I turned a VW Beetle into a Baja daily driver. The project worked well, but rust repairs were more work than I was prepared for, so after all this, I sold the Beetle. The take-away lesson: start your project with a rust free vehicle, or be prepared to spend a zillion hours replacing rusty panels.
A kind reader Walt (Thanks Walt!) wrote with the solution to his brake system not bleeding as expected. The key to a good solid brake pedal is to have the brake shoes adjusted tight during the bleeding process. Even after bleeding, the shoes should drag on the drums just a tiny bit. It is true for nearly all cars with drum brakes that the shoes should drag lightly.
If your brake drums have a lip (as mine do) the shoes will drag on the lip, but when the brakes are applied, the shoes will press against the drum. This will give you a soft pedal. Your drums should not have a lip. If they do, you need to have the drums turned. When the drums reach some minimal thickness, you cannot turn them and must replace them. VW Bug rear drums are kind of pricy, and the wheel bearings have to be replaced as well.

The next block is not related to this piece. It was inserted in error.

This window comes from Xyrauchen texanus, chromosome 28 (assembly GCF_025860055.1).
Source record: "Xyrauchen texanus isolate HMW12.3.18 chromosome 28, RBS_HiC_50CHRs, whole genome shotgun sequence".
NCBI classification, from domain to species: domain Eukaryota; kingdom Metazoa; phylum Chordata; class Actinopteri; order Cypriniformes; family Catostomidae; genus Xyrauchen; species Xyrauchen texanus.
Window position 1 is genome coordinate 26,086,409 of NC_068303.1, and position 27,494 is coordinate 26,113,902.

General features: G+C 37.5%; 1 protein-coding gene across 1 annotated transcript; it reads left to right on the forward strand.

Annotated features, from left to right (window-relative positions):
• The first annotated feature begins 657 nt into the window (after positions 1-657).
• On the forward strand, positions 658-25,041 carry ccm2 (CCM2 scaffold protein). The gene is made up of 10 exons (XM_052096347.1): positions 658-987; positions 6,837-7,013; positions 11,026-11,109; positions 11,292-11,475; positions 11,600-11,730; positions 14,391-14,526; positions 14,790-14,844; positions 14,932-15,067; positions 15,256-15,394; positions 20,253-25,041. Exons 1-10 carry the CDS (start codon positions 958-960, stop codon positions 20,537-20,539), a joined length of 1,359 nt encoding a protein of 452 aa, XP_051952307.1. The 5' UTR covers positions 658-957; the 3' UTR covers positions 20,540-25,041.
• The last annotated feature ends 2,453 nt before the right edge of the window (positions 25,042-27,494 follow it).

Back in 2001 (or was it 2000?) I replaced the front brake hoses, wheel cylinders (slave cylinders), and brake shoes. The brake hoses were not clogged, but the driver side wheel cylinder had been leaking for some time, and so those shoes were coated in brake fluid and totally ineffective. No wonder the car pulled to the right during braking! I still need to have my rear drums turned to remove the lip.
Master Cylinder replaced.
This job was more work than expected, but the brakes are now really good! Photos and more text coming.